Athens, February 12, 2015/ Independent Balkan News Agency
By Lefteris Yallouros
A crucial eurogroup summit for Greece ended without agreement in the early hours of Thursday.
Eurogroup chief Jeroen Dijsselbloem said during a short press conference: “We discussed the possibility of an extension for Greece. For some people, that was the preferred option, but we haven’t come to that conclusion yet. We need a political decision before the financial institutions can get to work. We might make the final progress we need at next Monday’s eurogroup meeting”.
European Commission president Pierre Moscovici revealed that some progress was made, towards understanding each other’s position, adding that there was goodwill on both sides.
Greek government sources maintained that there could be no extension of the deeply unpopular bailout but denied talks have broken down or that the government will eventually have to accept defeat in order to avoid default.
Negotiations will continue with the goal of achieving a mutually beneficial agreement, an official statement read, adding that the Greek side had put forward well-founded arguments as to why the bailout accord had failed, enlightening listeners on Greece’s problems of public debt and the humanitarian crisis it has also suffered.
Arriving at the Eurogroup, Varoufakis exchanged only a couple of words with reporters, who asked him whether a possible Greek exit from the eurozone was on the cards. “Absolutely not,” he said.
On her arrival, International Monetary Fund chief Christine Lagarde said she had had “constructive” talks with Varoufakis. “They are competent, intelligent, they’ve thought about their issues,” Lagarde told reporters of the Greek delegation. “We have to listen to them, we are starting to work together and it is a process that is starting and is going to last a certain time,” she said.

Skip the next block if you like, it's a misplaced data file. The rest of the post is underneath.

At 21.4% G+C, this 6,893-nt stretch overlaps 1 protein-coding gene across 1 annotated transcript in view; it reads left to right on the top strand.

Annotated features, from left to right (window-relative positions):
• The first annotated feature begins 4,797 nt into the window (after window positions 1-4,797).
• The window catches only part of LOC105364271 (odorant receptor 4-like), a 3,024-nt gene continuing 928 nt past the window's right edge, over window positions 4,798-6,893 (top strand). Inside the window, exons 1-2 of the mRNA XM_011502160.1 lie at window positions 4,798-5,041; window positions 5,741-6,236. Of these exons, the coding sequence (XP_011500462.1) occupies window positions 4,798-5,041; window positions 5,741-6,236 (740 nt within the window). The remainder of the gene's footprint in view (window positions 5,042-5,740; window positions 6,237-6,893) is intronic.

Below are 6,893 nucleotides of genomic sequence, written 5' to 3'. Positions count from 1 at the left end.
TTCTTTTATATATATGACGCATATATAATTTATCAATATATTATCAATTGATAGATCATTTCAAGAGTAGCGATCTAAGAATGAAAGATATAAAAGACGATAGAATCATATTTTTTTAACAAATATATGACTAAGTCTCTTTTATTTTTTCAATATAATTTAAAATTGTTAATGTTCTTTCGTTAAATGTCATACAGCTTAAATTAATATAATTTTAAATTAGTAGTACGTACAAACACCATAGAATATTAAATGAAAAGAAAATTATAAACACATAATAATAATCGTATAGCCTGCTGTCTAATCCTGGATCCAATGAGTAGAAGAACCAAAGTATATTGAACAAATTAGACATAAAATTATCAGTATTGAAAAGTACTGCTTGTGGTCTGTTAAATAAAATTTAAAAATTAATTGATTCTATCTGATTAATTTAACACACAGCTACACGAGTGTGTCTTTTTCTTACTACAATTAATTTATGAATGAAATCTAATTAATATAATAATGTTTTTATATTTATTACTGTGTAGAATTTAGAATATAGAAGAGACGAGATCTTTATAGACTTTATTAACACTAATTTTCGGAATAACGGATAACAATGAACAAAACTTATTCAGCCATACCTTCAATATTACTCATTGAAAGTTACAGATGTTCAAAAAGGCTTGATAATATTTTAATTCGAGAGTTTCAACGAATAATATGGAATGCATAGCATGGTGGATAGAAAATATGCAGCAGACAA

Asked about his expectations from the talks, German Finance Minister Wolfgang Schaeuble said, “It all depends on Mr Varoufakis and what he brings to the table.” In a light dig at the objection of Greek government officials to troika auditors, Schaeuble said, “The troika will continue implementing the Greek program, which we obviously won’t be able to call the troika anymore.”
Earlier on Wednesday, thousands of Greeks took to the streets of Athens and Thessaloniki to support the government’s effort to have the memorandum scrapped.
The support of the Greek citizens will boost the government and Prime Minister Alexis Tsipras who is due to take part in his first European Union leaders’ summit on Thursday, eager to show that Greece is committed to economic reforms as well as honoring financial obligations.
Athens believes the first eurogroup meeting was not at all damaging to Greek hopes of terminating the current bailout deal and securing better terms for a fresh agreement. While a deal might go to the wire (being the regular Eurogroup meeting of February 16), the Greek government is hoping to build on ongoing talks and ultimately win time and space to implement a set of policies aimed at supporting those most hit by years of austerity.